For now, we’re not here to cover the wagers that look good. We want to eliminate a few to make the process of choosing a few best bets easier. Here then are three lines I’m not touching:

Braves 86 wins
Say this much for the Braves: By handing out the biggest contract in franchise history to one Upton brother, and making a blockbuster trade for the other, they threw off the shackles of hara hachi bu. It’s easy to get seduced by the brothers’ potential, particularly in the case of Justin, a 25-year-old masher one year removed from a monster season. Throw in young stars like Jason Heyward and Craig Kimbrel, and the Braves would seem to have the horses for a potential pennant run. Pretty much every person in the state of Georgia tweeted me after the lines came out, vowing to plunk their kids’ college funds on the Braves over 86.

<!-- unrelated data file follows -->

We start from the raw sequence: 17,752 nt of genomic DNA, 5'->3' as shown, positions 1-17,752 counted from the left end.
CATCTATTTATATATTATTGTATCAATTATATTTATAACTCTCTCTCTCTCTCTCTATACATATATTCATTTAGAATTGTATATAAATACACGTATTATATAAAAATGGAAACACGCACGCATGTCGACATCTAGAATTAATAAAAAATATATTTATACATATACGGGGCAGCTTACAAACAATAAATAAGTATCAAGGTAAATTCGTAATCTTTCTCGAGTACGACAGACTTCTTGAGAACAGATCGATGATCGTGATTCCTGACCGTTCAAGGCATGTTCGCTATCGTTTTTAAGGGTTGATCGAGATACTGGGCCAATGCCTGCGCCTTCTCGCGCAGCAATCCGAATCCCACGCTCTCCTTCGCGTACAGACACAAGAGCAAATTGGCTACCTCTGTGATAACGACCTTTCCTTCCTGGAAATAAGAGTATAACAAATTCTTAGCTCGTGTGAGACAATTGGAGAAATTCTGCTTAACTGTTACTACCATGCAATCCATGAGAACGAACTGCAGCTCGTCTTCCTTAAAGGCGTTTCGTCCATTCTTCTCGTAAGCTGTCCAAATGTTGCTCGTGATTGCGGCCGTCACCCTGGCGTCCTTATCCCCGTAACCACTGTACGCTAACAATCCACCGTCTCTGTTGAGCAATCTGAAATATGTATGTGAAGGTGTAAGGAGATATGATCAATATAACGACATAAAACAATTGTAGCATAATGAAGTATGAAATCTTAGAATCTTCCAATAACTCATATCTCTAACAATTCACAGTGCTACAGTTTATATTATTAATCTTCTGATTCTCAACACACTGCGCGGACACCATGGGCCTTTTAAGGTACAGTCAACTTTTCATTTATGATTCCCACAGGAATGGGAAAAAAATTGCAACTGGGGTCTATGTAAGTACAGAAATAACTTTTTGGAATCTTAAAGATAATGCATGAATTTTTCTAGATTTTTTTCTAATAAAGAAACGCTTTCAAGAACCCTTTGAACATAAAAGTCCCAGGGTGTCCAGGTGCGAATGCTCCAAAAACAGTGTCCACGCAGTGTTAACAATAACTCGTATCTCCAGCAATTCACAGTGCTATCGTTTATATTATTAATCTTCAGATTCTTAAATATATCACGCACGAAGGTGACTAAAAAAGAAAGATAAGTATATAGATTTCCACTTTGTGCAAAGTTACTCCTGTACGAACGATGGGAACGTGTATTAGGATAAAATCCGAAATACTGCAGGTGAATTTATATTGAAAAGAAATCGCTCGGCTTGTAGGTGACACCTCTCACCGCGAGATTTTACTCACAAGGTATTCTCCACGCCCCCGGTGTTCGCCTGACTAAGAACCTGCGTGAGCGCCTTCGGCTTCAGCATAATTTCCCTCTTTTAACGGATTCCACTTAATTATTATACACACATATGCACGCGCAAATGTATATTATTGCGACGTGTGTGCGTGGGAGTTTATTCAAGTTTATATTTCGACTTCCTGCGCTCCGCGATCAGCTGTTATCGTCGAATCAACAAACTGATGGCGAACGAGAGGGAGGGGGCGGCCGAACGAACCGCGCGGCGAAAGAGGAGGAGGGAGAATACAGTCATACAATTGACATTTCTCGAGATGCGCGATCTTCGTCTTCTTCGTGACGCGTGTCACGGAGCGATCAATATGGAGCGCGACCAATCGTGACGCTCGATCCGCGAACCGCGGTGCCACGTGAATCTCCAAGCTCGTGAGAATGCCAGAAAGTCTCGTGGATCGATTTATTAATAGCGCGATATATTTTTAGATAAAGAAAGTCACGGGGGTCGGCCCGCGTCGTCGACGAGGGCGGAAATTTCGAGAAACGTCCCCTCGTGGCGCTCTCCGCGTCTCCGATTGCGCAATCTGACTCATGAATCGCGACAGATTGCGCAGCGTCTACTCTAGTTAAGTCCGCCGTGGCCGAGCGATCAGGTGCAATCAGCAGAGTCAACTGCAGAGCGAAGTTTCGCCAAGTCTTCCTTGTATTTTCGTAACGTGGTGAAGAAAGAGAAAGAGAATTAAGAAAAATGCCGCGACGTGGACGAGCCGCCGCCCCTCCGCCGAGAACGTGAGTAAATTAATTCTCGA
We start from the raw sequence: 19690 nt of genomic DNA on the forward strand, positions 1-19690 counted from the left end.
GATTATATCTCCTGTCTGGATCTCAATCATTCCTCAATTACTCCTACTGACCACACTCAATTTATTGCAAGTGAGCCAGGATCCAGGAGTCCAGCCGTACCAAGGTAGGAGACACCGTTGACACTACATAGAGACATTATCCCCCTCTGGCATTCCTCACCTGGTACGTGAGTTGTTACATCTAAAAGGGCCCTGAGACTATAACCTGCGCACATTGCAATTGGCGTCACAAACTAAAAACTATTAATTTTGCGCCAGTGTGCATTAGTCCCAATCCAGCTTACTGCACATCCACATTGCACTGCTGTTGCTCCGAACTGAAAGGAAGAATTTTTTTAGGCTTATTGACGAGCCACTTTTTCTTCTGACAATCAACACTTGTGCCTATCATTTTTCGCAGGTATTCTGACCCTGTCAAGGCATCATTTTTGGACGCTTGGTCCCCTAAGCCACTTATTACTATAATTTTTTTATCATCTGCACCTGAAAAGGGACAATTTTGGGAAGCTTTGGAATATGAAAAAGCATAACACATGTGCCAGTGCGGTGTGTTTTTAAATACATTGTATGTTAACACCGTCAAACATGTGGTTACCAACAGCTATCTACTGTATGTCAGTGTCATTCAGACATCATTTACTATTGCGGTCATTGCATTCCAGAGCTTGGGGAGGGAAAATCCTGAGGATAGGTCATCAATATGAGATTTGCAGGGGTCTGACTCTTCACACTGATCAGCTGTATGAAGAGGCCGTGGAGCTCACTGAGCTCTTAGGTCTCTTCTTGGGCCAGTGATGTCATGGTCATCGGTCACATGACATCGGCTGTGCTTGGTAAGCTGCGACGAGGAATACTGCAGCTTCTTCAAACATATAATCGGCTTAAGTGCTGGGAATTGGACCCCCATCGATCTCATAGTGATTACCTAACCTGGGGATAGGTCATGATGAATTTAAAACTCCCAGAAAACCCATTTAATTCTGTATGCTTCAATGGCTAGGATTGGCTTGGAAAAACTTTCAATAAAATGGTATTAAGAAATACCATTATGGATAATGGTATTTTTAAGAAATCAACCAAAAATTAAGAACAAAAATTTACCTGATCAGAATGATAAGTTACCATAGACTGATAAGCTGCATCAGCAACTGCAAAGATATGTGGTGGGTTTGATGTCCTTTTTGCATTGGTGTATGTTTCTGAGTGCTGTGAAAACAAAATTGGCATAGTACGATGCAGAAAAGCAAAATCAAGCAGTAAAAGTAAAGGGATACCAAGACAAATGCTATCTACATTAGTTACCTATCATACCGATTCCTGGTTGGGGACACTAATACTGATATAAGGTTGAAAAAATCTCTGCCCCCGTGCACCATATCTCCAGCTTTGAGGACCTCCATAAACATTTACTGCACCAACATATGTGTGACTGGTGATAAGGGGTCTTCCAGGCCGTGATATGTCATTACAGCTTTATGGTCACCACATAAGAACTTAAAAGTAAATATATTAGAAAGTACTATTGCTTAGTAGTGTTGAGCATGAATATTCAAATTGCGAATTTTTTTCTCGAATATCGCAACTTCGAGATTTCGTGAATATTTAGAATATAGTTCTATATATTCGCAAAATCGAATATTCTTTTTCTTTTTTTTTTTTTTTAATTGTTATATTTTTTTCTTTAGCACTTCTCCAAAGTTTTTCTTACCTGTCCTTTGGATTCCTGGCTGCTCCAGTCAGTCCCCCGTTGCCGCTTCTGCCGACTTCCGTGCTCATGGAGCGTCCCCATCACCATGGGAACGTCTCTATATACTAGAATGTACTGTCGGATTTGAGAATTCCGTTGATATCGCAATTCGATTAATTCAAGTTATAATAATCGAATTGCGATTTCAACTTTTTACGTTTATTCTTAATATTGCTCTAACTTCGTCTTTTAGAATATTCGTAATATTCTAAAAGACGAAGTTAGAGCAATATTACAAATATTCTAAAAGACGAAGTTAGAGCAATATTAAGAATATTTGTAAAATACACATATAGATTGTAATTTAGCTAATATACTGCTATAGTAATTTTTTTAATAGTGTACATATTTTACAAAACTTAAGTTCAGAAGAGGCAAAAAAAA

But a big season is no lock, given what the Braves have lost. You might take Justin Upton’s potential over the next three years over the key major leaguer Atlanta gave up in the deal, Martin Prado. But in Prado, the Braves lost a player whose .301/.358/.438 line, combined with excellent durability and great defense, made him a 5- or 6-win player in 2012, depending on your preferred defensive metric. Michael Bourn’s league-average offense, combined with his elite baserunning and Gold Glove–caliber center-field play, translated to another six wins above replacement for last year’s Braves. There were subtler losses too, such as David Ross, arguably the best backup catcher in the game. Since Brian McCann’s shoulder surgery has him doubtful for the start of the season, and Ross’s replacement, Gerald Laird (career .244/.303/.359 hitter), is rather punchless at the plate, Atlanta will carry two black holes at the bottom of its lineup. Hell, maybe three. You couldn’t project a .287/.377/.455 line for Chipper Jones were he to return in 2013, but that’s what he gave the Braves last year; his primary replacement, Juan Francisco, has pop, but also a .303 on-base percentage in his relatively short big league career. And that’s before we touch the Braves’ starting rotation, which finished a mediocre 14th in FIP last season, and that was with Kris Medlen putting up a random 12-start stretch from the Sandy Koufax collection that has no chance of happening again.